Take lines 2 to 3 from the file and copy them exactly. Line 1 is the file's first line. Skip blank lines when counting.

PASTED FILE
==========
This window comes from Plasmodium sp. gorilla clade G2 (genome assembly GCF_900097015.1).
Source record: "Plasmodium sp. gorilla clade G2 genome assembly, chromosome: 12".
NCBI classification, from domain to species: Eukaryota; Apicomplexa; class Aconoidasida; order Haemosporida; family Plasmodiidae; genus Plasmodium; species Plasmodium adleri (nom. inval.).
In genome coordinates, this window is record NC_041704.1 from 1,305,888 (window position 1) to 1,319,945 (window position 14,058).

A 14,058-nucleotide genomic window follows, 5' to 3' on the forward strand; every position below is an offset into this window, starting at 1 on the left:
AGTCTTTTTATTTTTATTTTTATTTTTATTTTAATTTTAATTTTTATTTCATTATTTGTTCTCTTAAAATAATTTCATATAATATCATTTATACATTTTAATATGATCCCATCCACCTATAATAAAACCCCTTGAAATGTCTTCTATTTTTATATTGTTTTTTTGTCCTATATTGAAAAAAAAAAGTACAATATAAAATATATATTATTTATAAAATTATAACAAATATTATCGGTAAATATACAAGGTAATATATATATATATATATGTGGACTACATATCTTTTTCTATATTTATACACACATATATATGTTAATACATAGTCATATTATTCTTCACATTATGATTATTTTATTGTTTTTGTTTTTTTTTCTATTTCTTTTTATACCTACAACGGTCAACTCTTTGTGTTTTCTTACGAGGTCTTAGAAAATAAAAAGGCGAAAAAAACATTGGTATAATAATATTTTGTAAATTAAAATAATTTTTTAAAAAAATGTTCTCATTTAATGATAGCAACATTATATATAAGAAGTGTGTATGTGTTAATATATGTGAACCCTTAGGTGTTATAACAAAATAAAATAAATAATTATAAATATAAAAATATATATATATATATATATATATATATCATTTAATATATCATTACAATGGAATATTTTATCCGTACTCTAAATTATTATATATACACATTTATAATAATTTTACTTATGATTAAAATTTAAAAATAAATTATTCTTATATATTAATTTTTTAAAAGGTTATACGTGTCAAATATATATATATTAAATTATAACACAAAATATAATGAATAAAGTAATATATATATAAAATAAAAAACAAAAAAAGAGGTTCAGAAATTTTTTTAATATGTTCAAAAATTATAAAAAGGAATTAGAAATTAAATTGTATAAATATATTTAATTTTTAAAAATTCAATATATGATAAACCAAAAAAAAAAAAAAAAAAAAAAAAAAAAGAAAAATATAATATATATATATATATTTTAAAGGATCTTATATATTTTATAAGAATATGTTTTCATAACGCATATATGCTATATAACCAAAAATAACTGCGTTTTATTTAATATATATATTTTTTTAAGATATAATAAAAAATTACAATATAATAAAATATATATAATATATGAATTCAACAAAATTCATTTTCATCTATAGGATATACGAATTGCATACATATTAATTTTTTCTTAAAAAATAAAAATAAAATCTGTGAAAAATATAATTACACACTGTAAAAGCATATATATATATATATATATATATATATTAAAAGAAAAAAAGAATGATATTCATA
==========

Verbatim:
Source record: "Plasmodium sp. gorilla clade G2 genome assembly, chromosome: 12".
NCBI classification, from domain to species: Eukaryota; Apicomplexa; class Aconoidasida; order Haemosporida; family Plasmodiidae; genus Plasmodium; species Plasmodium adleri (nom. inval.).